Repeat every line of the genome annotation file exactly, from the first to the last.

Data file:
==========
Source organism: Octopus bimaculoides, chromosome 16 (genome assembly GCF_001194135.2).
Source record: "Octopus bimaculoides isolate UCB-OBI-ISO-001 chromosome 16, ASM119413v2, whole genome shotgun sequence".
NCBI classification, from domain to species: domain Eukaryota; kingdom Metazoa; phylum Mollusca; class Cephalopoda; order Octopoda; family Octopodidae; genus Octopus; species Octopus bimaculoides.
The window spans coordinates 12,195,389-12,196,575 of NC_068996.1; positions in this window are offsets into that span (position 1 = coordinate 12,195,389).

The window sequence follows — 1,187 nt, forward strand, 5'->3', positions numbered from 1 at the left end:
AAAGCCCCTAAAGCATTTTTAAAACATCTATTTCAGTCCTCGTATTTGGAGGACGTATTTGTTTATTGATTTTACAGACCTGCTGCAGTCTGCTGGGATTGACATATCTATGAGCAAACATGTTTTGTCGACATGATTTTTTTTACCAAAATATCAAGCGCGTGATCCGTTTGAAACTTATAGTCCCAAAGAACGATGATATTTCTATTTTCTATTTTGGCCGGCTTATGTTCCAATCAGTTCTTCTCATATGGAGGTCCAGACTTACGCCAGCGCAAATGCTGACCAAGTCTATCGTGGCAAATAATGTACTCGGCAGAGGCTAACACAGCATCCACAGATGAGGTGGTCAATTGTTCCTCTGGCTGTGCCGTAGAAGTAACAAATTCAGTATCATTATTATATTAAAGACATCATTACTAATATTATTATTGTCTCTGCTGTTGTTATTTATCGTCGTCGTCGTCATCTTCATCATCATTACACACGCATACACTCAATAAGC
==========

Source organism: Octopus bimaculoides, chromosome 16 (genome assembly GCF_001194135.2).
Source record: "Octopus bimaculoides isolate UCB-OBI-ISO-001 chromosome 16, ASM119413v2, whole genome shotgun sequence".
NCBI classification, from domain to species: domain Eukaryota; kingdom Metazoa; phylum Mollusca; class Cephalopoda; order Octopoda; family Octopodidae; genus Octopus; species Octopus bimaculoides.
The window spans coordinates 12,195,389-12,196,575 of NC_068996.1; positions in this window are offsets into that span (position 1 = coordinate 12,195,389).

The window sequence follows — 1,187 nt, forward strand, 5'->3', positions numbered from 1 at the left end:
AAAGCCCCTAAAGCATTTTTAAAACATCTATTTCAGTCCTCGTATTTGGAGGACGTATTTGTTTATTGATTTTACAGACCTGCTGCAGTCTGCTGGGATTGACATATCTATGAGCAAACATGTTTTGTCGACATGATTTTTTTTACCAAAATATCAAGCGCGTGATCCGTTTGAAACTTATAGTCCCAAAGAACGATGATATTTCTATTTTCTATTTTGGCCGGCTTATGTTCCAATCAGTTCTTCTCATATGGAGGTCCAGACTTACGCCAGCGCAAATGCTGACCAAGTCTATCGTGGCAAATAATGTACTCGGCAGAGGCTAACACAGCATCCACAGATGAGGTGGTCAATTGTTCCTCTGGCTGTGCCGTAGAAGTAACAAATTCAGTATCATTATTATATTAAAGACATCATTACTAATATTATTATTGTCTCTGCTGTTGTTATTTATCGTCGTCGTCGTCATCTTCATCATCATTACACACGCATACACTCAATAAGC